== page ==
Electricity demand in south-east Asia is likely to increase in 2021, following slow growth or contraction in 2020, thanks to state support that has mitigated the impact of the coronavirus pandemic on power consumption, Fitch Ratings said in a new report.
In Vietnam, a resurgence of Covid-19 cases in 2H21 led to re-imposition of restrictions. As a result, Fitch expects Vietnam’s electricity demand to rise by 5% in 2021 (1H21: 8% yoy), slower than the annual average of 9% in the past decade. The government approved tariff subsidies for consumers in 2020, and this continued at lower levels in 2021.
“We expect Vietnam Electricity’s (BB/Positive) ‘bb’ Standalone Credit Profile to have reasonable headroom to absorb the lower electricity demand and delay in tariff increase,” Fitch said.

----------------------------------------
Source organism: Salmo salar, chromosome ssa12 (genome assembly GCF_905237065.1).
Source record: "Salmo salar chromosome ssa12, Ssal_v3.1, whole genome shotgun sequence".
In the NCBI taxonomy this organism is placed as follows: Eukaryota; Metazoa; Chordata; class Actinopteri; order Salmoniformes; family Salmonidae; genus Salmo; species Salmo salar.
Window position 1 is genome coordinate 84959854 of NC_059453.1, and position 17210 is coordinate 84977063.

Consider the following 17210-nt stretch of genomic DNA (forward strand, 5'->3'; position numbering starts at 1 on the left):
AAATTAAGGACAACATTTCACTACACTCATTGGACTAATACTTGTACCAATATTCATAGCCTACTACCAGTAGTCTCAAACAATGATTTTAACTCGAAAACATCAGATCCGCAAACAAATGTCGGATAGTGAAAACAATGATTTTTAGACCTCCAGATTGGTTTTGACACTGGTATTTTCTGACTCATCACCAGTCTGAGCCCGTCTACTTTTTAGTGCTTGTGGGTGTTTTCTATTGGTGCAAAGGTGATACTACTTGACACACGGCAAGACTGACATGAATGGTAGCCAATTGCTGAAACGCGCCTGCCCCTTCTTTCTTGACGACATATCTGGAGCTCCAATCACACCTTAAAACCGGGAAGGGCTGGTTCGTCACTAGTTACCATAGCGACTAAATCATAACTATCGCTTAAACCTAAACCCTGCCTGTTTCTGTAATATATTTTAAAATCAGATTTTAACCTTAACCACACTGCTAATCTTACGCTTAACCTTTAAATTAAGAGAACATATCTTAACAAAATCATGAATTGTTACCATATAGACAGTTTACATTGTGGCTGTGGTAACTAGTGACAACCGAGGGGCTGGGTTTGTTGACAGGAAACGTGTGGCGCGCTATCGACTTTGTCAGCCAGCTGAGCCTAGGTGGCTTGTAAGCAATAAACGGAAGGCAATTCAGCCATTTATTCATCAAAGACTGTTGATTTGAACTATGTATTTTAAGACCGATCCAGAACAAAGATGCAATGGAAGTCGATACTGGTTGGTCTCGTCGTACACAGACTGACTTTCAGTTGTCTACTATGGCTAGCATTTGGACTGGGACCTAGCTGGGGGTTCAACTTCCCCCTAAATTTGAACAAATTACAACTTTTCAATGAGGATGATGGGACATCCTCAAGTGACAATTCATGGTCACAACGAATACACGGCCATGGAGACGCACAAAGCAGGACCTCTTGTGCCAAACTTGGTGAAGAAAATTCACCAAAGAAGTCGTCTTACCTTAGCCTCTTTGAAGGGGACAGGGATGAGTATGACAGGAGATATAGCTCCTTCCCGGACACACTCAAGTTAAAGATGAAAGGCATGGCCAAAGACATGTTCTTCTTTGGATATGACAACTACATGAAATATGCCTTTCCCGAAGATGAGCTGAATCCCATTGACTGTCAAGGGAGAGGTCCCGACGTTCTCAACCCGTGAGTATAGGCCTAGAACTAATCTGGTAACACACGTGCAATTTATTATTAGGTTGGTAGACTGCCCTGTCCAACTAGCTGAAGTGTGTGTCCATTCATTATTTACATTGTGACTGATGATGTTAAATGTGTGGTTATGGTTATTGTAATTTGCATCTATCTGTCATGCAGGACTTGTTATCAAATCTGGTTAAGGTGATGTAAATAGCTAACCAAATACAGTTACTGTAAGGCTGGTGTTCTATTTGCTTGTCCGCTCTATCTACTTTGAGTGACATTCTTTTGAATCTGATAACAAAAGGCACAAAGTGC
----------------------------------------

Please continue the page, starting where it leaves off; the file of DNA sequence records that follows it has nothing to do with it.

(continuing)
Fitch expects electricity demand in Indonesia to increase by around 5% in 2021 (9M21: 4.4%), after demand fell by 0.8% in 2020 due to the pandemic-led economic slowdown. It expects an electricity-tariff freeze and various Covid-19 relief measures to continue till the end of the year. This will mean Perusahaan Listrik Negara (Persero) (BBB/Stable) will remain reliant on state support to sustain its operations over the medium term.
A spike in Covid-19 cases in Thailand led to a lockdown from July to September 2021, which is likely to drag down overall demand growth for electricity to 1%-1.5% for the year. Thailand’s electricity demand declined by 3% in 2020 (2019: 3% growth), driven by the pandemic-led economic slowdown and decline in tourism. The government provided several relief measures to aid households and businesses.
“We expect Electricity Generating Authority of Thailand’s (BBB+/Stable) strong financial profile to provide buffer against lower electricity demand and tariff discounts,” Fitch added.